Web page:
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4. The Man Who Came Out Only at Night

Long ago there lived a poor fisherman with three marriageable daughters. A certain young man asked for the hand of one of them, but people were wary of him since he came out only at night. The oldest daughter and then the middle daughter both said no to him, but the third girl said yes. The wedding was celebrated at night, and as soon as the couple was alone, the bridegroom announced to his bride: "I must tell you a secret: I am under an evil spell and doomed to be a tortoise by day and a man at night. There's only one way to break the spell: I must leave my wife right after the wedding and travel around the world, at night as a man and by day as a tortoise. If I come back and find that my wife has remained loyal to me all along and endured every hardship for my sake, I'll become a man again for good."

"I am willing," said the bride.

The bridegroom slipped a diamond ring on her finger. "If you use it to a good end, this ring will help you in whatever situation you find yourself."

Day had dawned, and the bridegroom turned into a tortoise and crawled off to begin his journey around the world.

The bride went about the city in search of work. Along the way, she came across a child crying and said to his mother, "Let me hold him in my arms and calm him."

"You'd be the first person to do that," answered the mother. "He's been crying all day long."

"By the power of the diamond," whispered the bride, "may the child laugh and dance and frolic!" At that, the child started laughing, dancing, and frolicking.

Next, the bride entered a bakery and said to the woman who owned it, "You'll have no regrets if you hire me to work for you." The owner hired her, and she began making bread, saying under her breath, "By the power of the diamond, let the whole town buy bread at this bakery as long as I work here!" From then on, people poured in and out with no sign of a letup. Among the customers were three young men who saw the bride and fell in love with her.

"If you let me spend a night with you," one of them said to her, "I'll give you a thousand francs."

"I'll give you two thousand," said another.

"And I'll make it three thousand," said the third.

She collected the three thousand francs from the third man and smuggled him into the bakery that very night.

"I'll be with you in a minute," she told him, "after I've put the yeast into the flour. While you're waiting, would you please knead the dough a little bit for me?"

The man began kneading, and kneaded and kneaded and kneaded. By the power of the diamond, he couldn't for the life of him take his hands out of the dough, and therefore went on kneading till daylight.

"So you finally finished!" she said to him. "You really took your time!"

And she sent him packing.

Then she said yes to the man with the two thousand francs, brought him in as soon as it grew dark, and told him to blow on the fire a moment so that it wouldn't go out. He blew and blew and blew. By the power of the diamond, he had to keep right on blowing up to the next morning, with his face bulging like a wineskin.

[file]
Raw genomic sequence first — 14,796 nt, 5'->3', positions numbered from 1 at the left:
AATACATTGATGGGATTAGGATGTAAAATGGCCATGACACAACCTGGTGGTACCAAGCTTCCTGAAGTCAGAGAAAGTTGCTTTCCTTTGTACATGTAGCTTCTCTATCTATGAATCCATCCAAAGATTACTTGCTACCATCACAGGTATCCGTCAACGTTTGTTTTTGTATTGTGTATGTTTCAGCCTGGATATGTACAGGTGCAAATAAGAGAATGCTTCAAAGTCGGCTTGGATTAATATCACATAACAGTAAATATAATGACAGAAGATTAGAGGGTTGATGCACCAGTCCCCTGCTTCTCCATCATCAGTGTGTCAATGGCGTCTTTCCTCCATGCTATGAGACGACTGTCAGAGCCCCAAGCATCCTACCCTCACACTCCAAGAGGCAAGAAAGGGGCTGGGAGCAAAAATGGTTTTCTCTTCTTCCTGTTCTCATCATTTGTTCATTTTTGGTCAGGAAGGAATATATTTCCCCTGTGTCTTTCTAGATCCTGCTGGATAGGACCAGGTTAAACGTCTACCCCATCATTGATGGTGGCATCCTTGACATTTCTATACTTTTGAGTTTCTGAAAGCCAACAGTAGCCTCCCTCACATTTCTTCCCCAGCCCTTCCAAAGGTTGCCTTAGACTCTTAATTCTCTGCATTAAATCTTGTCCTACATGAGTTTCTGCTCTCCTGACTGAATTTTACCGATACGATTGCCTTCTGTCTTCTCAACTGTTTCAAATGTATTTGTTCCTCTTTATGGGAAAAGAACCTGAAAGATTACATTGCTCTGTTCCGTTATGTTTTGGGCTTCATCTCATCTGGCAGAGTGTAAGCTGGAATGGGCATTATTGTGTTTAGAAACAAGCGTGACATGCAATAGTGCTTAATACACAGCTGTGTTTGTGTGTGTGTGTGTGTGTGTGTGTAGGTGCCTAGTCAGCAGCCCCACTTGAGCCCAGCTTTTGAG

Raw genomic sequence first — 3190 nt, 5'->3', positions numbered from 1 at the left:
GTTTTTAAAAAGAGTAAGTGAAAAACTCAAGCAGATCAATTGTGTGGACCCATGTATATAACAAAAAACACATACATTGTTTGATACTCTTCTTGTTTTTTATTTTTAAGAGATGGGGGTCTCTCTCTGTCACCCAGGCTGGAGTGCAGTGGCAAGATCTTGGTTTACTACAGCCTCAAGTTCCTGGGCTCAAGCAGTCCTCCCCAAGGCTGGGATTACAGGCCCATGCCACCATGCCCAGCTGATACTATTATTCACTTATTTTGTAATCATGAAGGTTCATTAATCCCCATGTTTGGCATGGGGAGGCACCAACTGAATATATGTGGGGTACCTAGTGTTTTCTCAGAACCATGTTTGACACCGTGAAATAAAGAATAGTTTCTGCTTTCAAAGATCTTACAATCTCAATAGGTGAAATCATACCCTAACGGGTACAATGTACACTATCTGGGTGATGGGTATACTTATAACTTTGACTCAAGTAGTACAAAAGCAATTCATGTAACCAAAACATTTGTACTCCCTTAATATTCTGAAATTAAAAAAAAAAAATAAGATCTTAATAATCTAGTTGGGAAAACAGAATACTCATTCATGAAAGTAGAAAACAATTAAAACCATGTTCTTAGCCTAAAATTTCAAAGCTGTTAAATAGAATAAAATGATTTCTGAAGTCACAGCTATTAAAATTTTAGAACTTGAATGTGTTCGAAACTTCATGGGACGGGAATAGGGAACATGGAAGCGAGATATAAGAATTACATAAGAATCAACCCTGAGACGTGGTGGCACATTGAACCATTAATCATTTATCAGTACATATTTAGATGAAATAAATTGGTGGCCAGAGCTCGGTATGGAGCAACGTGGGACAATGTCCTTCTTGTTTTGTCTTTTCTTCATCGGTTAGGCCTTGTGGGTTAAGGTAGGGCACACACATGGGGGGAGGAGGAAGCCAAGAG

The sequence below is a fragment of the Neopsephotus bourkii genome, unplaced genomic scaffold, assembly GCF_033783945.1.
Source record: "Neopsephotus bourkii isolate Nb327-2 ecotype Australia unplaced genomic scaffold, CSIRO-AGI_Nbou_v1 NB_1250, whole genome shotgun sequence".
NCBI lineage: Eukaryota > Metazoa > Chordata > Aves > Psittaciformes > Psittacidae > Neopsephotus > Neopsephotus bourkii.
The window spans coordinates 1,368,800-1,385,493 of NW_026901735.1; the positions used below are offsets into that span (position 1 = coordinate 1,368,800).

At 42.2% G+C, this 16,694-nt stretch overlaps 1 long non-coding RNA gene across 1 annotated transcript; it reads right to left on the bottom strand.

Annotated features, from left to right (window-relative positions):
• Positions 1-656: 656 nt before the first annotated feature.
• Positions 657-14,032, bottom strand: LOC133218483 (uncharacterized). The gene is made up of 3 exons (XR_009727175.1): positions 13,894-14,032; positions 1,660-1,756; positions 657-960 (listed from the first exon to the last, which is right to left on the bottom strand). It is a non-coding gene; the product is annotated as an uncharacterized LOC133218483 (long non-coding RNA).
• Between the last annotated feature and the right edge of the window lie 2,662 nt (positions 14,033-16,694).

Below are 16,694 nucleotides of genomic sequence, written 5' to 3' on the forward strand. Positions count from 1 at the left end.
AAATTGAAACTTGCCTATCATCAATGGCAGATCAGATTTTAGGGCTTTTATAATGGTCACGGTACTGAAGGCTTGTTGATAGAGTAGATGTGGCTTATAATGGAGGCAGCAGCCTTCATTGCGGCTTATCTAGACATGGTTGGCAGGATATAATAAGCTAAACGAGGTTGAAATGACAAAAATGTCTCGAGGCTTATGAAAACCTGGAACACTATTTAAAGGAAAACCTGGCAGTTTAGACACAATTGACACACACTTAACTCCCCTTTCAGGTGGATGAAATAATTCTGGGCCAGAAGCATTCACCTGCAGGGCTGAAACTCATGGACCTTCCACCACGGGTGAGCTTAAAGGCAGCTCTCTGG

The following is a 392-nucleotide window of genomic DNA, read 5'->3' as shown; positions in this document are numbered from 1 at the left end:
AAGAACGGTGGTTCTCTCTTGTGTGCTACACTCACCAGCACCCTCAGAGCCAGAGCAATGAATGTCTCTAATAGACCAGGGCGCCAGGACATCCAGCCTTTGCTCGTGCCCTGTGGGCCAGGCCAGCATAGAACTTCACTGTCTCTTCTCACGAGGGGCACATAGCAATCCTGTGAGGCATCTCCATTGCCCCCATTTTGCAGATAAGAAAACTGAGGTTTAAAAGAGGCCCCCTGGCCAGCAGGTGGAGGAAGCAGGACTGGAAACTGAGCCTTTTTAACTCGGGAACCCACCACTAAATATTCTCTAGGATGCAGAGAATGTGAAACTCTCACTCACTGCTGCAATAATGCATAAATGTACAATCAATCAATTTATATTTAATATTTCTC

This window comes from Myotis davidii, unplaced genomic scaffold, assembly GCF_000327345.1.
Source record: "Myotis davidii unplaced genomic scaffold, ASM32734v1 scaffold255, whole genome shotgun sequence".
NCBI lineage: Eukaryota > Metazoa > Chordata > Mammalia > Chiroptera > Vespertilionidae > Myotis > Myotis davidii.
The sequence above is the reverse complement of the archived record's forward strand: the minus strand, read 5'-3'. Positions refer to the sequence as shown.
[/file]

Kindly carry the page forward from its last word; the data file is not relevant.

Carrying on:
"What a way to behave!" she said to him in the morning. "You come to see me, but spend the night blowing on the fire!"

And she sent him packing.

The next night she brought in the man with the thousand francs. "I have to add the yeast," she told him. "While I'm doing that, go shut the door."

The man shut the door, which by the power of the diamond came open again right away. All night long he closed it only to see it immediately reopen, and in no time the sun was up.

"Did you finally close this door? Well, you may now open it again and get out."

Seething with rage, the three men denounced her to the authorities. In that day and time there were, in addition to policemen, women officers who were called whenever a woman was to be brought into custody. So four women officers went to apprehend the bride.

"By the power of the diamond," said the bride, "let these women box one another's ears until tomorrow morning."

The four women officers began boxing one another's ears so hard that their heads swelled up like pumpkins, and they still went on striking each other for all they were worth.

When the women officers failed to return with the culprit, four male officers were sent out to look for them. The bride saw them coming and said, "By the power of the diamond, let those men play leapfrog." One of the male officers dropped down at once on all fours; a second one moved up, put his hands on the officer's back, and leaped over him, with the third and fourth following in his tracks. Thus began a game of leapfrog.

Right at that point, a tortoise came crawling into view. It was the husband returning from his trip around the world. He saw his wife, and behold! He was again a handsome young man, and a handsome young man he remained, by his wife's side, up to a ripe old age.

(Riviera ligure di ponente)


"The Man Who Came Out Only at Night" (L'uomo che usciva solo di notte) from Andrews, 14 and 21, Menton, told by Iren Gena and Irene Panduro.

A tale full of oddities, the most striking of which is that of women constables, given as a historical fact regarding a particular police system. In Andrews's first variant, the bridegroom turns into a toad.

Copyright: Italian Folktales Selected and Retold by Italo Calvino,
translated by George Martin,
Pantheon Books, New York 1980